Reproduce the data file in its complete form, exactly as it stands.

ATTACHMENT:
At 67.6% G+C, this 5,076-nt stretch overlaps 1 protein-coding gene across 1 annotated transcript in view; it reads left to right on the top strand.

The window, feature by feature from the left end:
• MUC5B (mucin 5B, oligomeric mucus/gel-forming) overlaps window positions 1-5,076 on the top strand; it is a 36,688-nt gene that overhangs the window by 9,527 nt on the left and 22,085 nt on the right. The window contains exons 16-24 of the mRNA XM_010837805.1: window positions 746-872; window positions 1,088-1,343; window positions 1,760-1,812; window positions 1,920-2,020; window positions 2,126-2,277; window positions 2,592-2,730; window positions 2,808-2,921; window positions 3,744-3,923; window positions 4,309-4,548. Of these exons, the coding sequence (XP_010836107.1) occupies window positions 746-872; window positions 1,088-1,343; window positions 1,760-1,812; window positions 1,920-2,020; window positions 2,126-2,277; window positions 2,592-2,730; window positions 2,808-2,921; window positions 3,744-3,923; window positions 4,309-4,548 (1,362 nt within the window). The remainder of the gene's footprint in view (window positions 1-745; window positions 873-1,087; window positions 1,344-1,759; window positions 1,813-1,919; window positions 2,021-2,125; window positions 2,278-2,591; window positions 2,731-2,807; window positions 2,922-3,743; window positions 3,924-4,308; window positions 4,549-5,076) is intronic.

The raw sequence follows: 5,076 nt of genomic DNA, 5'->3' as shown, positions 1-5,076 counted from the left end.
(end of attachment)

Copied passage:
At 67.6% G+C, this 5,076-nt stretch overlaps 1 protein-coding gene across 1 annotated transcript in view; it reads left to right on the top strand.

The window, feature by feature from the left end:
• MUC5B (mucin 5B, oligomeric mucus/gel-forming) overlaps window positions 1-5,076 on the top strand; it is a 36,688-nt gene that overhangs the window by 9,527 nt on the left and 22,085 nt on the right. The window contains exons 16-24 of the mRNA XM_010837805.1: window positions 746-872; window positions 1,088-1,343; window positions 1,760-1,812; window positions 1,920-2,020; window positions 2,126-2,277; window positions 2,592-2,730; window positions 2,808-2,921; window positions 3,744-3,923; window positions 4,309-4,548. Of these exons, the coding sequence (XP_010836107.1) occupies window positions 746-872; window positions 1,088-1,343; window positions 1,760-1,812; window positions 1,920-2,020; window positions 2,126-2,277; window positions 2,592-2,730; window positions 2,808-2,921; window positions 3,744-3,923; window positions 4,309-4,548 (1,362 nt within the window). The remainder of the gene's footprint in view (window positions 1-745; window positions 873-1,087; window positions 1,344-1,759; window positions 1,813-1,919; window positions 2,021-2,125; window positions 2,278-2,591; window positions 2,731-2,807; window positions 2,922-3,743; window positions 3,924-4,308; window positions 4,549-5,076) is intronic.

The raw sequence follows: 5,076 nt of genomic DNA, 5'->3' as shown, positions 1-5,076 counted from the left end.